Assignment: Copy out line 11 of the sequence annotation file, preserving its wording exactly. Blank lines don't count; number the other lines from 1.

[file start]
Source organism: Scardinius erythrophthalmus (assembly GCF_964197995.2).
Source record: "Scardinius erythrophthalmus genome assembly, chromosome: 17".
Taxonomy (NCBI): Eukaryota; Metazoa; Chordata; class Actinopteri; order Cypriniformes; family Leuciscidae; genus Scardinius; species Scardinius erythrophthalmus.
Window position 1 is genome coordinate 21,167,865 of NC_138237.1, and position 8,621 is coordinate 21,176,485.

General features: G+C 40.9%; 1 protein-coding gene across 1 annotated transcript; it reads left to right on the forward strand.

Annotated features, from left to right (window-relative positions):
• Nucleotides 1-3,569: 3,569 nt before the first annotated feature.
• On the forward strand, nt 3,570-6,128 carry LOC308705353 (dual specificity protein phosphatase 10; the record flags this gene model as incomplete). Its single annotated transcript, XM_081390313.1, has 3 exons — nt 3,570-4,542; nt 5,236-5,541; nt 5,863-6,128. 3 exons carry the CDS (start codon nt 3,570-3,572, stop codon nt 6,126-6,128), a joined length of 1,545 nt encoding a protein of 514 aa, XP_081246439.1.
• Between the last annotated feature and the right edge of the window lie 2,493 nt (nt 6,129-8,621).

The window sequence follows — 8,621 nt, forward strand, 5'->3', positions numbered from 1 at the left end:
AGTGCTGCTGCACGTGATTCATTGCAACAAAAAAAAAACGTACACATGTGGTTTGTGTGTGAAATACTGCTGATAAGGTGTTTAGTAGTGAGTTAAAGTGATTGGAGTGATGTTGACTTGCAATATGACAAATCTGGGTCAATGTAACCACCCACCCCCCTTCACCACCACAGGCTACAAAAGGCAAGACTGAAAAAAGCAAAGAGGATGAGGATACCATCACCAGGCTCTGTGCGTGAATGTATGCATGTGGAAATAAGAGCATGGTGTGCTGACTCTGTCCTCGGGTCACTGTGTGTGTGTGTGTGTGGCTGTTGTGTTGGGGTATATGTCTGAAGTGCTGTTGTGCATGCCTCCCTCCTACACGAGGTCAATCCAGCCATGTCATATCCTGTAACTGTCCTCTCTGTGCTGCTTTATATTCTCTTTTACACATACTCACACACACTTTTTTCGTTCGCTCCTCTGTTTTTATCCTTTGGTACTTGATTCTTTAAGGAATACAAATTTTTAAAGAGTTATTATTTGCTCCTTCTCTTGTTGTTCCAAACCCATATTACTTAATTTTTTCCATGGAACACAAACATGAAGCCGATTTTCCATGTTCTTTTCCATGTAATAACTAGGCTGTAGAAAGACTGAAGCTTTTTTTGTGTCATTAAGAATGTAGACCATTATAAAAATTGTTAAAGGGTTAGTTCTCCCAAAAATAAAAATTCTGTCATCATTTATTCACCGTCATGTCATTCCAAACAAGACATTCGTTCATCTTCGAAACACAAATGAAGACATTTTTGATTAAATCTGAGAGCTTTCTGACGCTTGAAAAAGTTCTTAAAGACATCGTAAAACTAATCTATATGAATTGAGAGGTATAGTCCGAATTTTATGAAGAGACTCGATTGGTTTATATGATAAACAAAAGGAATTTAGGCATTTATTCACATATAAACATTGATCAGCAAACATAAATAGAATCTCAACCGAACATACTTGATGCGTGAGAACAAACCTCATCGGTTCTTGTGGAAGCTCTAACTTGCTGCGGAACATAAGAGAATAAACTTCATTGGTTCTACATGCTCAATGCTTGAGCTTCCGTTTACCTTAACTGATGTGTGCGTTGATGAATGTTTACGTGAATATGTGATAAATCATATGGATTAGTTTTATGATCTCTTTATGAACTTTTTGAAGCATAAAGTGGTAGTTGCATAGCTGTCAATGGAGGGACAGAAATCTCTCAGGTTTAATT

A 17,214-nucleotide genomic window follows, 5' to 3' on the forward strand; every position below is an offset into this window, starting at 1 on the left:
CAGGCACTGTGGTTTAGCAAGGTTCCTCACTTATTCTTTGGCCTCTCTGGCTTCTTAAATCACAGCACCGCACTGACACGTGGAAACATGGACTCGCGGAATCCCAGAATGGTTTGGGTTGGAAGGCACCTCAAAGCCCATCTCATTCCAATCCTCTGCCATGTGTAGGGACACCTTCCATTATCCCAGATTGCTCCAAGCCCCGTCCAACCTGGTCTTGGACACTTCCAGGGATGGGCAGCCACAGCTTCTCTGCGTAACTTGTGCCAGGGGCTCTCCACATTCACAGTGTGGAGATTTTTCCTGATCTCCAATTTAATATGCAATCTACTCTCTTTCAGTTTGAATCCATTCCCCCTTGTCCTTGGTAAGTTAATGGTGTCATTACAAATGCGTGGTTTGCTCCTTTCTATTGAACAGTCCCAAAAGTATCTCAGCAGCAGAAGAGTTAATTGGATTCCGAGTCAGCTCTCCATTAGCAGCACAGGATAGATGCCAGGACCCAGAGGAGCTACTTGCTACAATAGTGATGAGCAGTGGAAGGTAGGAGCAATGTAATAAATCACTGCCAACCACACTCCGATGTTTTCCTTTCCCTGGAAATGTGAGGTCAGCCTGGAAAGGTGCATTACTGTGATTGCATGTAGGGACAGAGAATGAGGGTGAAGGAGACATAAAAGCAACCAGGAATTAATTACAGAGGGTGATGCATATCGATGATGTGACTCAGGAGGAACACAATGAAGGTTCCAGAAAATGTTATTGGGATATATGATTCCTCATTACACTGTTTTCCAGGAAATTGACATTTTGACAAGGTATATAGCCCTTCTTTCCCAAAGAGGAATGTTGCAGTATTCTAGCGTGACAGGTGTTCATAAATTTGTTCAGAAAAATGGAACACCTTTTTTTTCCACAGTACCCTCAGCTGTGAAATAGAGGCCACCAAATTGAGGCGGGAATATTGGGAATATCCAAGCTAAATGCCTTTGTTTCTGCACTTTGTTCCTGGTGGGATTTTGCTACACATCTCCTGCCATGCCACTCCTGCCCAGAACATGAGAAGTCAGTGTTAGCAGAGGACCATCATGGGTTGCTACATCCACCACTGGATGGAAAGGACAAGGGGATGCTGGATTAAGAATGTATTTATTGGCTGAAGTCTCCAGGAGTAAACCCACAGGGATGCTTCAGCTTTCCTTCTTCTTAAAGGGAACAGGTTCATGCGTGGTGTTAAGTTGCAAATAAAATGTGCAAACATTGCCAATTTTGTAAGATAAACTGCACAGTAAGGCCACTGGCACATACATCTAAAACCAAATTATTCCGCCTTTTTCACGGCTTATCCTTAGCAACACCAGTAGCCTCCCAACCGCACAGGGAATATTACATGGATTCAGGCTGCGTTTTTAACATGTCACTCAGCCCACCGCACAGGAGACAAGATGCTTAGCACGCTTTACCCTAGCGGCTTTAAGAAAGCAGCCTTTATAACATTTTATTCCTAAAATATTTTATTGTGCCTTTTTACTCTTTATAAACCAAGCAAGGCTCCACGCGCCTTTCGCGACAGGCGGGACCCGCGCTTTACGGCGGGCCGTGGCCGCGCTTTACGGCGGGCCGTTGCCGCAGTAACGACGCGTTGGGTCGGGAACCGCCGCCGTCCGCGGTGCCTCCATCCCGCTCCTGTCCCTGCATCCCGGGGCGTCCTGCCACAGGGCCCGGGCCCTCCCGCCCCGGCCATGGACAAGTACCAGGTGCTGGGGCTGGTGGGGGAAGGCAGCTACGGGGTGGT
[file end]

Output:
AGTGCTGCTGCACGTGATTCATTGCAACAAAAAAAAAACGTACACATGTGGTTTGTGTGTGAAATACTGCTGATAAGGTGTTTAGTAGTGAGTTAAAGTGATTGGAGTGATGTTGACTTGCAATATGACAAATCTGGGTCAATGTAACCACCCACCCCCCTTCACCACCACAGGCTACAAAAGGCAAGACTGAAAAAAGCAAAGAGGATGAGGATACCATCACCAGGCTCTGTGCGTGAATGTATGCATGTGGAAATAAGAGCATGGTGTGCTGACTCTGTCCTCGGGTCACTGTGTGTGTGTGTGTGTGGCTGTTGTGTTGGGGTATATGTCTGAAGTGCTGTTGTGCATGCCTCCCTCCTACACGAGGTCAATCCAGCCATGTCATATCCTGTAACTGTCCTCTCTGTGCTGCTTTATATTCTCTTTTACACATACTCACACACACTTTTTTCGTTCGCTCCTCTGTTTTTATCCTTTGGTACTTGATTCTTTAAGGAATACAAATTTTTAAAGAGTTATTATTTGCTCCTTCTCTTGTTGTTCCAAACCCATATTACTTAATTTTTTCCATGGAACACAAACATGAAGCCGATTTTCCATGTTCTTTTCCATGTAATAACTAGGCTGTAGAAAGACTGAAGCTTTTTTTGTGTCATTAAGAATGTAGACCATTATAAAAATTGTTAAAGGGTTAGTTCTCCCAAAAATAAAAATTCTGTCATCATTTATTCACCGTCATGTCATTCCAAACAAGACATTCGTTCATCTTCGAAACACAAATGAAGACATTTTTGATTAAATCTGAGAGCTTTCTGACGCTTGAAAAAGTTCTTAAAGACATCGTAAAACTAATCTATATGAATTGAGAGGTATAGTCCGAATTTTATGAAGAGACTCGATTGGTTTATATGATAAACAAAAGGAATTTAGGCATTTATTCACATATAAACATTGATCAGCAAACATAAATAGAATCTCAACCGAACATACTTGATGCGTGAGAACAAACCTCATCGGTTCTTGTGGAAGCTCTAACTTGCTGCGGAACATAAGAGAATAAACTTCATTGGTTCTACATGCTCAATGCTTGAGCTTCCGTTTACCTTAACTGATGTGTGCGTTGATGAATGTTTACGTGAATATGTGATAAATCATATGGATTAGTTTTATGATCTCTTTATGAACTTTTTGAAGCATAAAGTGGTAGTTGCATAGCTGTCAATGGAGGGACAGAAATCTCTCAGGTTTAATT